Seton Falls Park
The Daily Plant : Thursday, June 26, 2008
Restoration Completed at Seton Falls Park
Seton Falls Park is often called the “Grand Canyon” of the Bronx. Now, thanks to $905,000 in DEP Croton Mitigation Funds, it is even more beautiful, and useful.
On June 20, Commissioner Benepe joined Assembly Member Carl E. Heastie; Community Board 12 District Manager Carmen Rosa; Florence Payne, representative to Congress Member Engel; Myseha Taylor-Myke, representative to Borough President Carrion; Cleveland Beckett, representative to Council Member Seabrook; and students from J.H.S 142 to cut the ribbon on these renovations. The ceremony featured musical entertainment from the J.H.S. 142 / John Philip Sousa School Band.
The park, which is bounded by East 233rd Street, Seton Avenue, Pratt Avenue, and Eden Terrace in the Bronx, features a reconstructed path and nature trail system which provides safe and recreational access to the surrounding residential community.
This renovation project was financed by $905,000 in funds allocated by the DEP Croton Filtration Plant Mitigation Fund through the Clean Water Bond Act. The reconstruction includes new pavement, trailhead markers and signage, guardrails, bollards, benches, bicycle racks, drainage and water supply structures, planting beds and erosion control elements.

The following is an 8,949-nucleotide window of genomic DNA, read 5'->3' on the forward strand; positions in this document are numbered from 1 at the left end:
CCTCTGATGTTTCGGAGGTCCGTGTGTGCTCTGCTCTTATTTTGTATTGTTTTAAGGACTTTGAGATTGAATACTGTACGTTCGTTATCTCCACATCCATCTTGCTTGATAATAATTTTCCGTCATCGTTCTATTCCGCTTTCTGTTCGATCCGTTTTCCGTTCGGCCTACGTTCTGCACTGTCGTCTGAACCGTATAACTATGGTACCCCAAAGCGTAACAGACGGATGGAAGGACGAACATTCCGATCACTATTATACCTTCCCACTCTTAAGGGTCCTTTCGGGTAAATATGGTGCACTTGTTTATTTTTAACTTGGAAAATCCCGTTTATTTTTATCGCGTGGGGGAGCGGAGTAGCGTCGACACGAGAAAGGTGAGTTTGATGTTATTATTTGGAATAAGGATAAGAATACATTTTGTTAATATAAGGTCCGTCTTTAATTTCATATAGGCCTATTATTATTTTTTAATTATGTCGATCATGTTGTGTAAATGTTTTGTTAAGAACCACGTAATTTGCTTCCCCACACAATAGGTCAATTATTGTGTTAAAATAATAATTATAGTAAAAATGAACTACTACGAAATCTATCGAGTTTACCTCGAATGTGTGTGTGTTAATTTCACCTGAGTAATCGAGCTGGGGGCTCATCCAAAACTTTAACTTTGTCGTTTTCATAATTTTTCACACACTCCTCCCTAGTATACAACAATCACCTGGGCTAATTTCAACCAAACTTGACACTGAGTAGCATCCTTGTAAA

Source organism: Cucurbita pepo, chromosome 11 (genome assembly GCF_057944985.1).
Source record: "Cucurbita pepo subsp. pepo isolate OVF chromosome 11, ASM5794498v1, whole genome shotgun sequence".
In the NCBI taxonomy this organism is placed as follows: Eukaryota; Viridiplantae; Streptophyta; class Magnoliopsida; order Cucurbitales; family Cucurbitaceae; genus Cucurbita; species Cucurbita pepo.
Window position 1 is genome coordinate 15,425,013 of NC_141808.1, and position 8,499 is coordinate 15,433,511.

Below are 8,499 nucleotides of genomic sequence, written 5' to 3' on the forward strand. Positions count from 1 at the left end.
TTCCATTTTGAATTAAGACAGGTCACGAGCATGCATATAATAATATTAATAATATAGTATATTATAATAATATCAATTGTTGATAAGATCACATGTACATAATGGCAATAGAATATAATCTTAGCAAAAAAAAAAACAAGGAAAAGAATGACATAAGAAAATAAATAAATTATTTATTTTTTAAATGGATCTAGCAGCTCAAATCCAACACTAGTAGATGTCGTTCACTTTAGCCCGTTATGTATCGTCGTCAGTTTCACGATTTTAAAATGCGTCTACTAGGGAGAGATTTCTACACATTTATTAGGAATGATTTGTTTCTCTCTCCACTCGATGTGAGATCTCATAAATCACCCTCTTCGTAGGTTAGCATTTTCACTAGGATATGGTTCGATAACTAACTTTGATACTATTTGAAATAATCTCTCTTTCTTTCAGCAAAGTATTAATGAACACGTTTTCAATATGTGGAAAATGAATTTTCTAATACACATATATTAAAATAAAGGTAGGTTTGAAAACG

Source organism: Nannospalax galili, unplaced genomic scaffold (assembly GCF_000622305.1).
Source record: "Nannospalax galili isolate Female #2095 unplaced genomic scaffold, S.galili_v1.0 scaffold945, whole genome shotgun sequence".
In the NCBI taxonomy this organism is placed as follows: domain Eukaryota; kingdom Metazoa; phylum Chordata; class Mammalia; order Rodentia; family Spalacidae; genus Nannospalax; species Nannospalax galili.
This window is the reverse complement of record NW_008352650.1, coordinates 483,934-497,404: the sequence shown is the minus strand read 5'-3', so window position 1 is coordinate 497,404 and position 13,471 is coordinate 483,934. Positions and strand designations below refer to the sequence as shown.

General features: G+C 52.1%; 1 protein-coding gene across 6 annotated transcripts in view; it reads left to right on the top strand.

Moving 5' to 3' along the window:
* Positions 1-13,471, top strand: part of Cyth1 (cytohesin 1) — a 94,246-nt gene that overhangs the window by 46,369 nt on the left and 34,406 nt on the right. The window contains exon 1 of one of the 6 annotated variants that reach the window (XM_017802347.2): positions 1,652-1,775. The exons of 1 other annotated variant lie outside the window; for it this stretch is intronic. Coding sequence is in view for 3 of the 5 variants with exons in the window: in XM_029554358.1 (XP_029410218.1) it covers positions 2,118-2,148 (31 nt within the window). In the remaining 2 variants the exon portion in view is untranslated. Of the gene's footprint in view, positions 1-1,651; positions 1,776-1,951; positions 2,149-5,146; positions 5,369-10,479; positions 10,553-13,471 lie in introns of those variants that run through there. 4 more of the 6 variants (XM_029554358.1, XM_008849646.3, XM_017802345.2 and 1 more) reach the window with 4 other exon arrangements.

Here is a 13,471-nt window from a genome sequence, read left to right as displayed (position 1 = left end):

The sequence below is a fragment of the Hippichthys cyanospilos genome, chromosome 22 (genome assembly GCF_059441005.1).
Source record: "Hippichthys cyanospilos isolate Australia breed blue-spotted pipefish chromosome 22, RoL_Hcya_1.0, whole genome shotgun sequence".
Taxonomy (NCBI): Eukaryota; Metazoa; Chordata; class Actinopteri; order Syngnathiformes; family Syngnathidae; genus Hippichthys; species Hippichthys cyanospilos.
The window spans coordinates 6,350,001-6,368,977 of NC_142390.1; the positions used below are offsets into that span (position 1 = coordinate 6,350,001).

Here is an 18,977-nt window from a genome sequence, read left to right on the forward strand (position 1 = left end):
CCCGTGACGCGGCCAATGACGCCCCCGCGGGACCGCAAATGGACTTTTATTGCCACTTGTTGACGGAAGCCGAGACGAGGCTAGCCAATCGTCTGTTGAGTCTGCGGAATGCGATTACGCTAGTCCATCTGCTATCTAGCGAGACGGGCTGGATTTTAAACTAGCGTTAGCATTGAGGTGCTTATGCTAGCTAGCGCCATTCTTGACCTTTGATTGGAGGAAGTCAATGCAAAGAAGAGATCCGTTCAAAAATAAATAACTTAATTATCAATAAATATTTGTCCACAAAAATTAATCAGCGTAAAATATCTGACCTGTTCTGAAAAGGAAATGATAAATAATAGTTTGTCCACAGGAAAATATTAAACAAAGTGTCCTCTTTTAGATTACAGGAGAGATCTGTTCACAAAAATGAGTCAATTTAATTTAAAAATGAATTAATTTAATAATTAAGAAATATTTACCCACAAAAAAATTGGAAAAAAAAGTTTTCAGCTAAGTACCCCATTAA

Vehicular access roads have also been constructed in key spots throughout the park, which will allow Parks Enforcement Patrol access to all pedestrian paths and trails for maintenance and security purposes. The new path and trail improvements feature erosion control to prevent flooding in low spots throughout the park. Other enhancements include environmentally friendly trails, such as boardwalks, in and around the wetland area. The path reconstruction project has also expanded access to the rustic timber staircases that were built back in the early 1980’s.
The park derives its name from the prominent waterfalls built in the park by the Seton family. James Roosevelt, a relative of two U.S. Presidents, was the first owner after the Revolutionary War. Nathaniel Prime, a wealthy New York banker, later acquired the area and called his estate "The Cedars" for the many red cedars on his land. By the early 1900’s the site was used for recreation although it was not yet an official park.
On June 10, 1914, the City acquired 32 acres of the former Seton estate for the Department of Health to build a hospital for contagious diseases. Twenty-nine acres of this parcel were assigned to Parks on June 11, 1930, following 15 years of community resistance to the hospital plan. The remaining three acres were annexed in 1932. Additional lands were assigned to Parks in 1983 and 1985.
Eco-Friendly Tip of the Day
“Make it a habit to turn off your computer—and the power strip it's plugged into—when you leave for the day.”
“10 Ways to Go Green at Work.” www.Sierraclub.org
QUOTATION FOR THE DAY
“All paid jobs absorb and degrade the mind.”
(384 BC - 322 BC)
Directions to Seton Falls Park
- This Weekend In Parks
- Restoration Completed at Seton Falls Park
- 20 YEARS OF MANAGING NATURAL AREAS: RESTORING WETLAND LANDSCAPES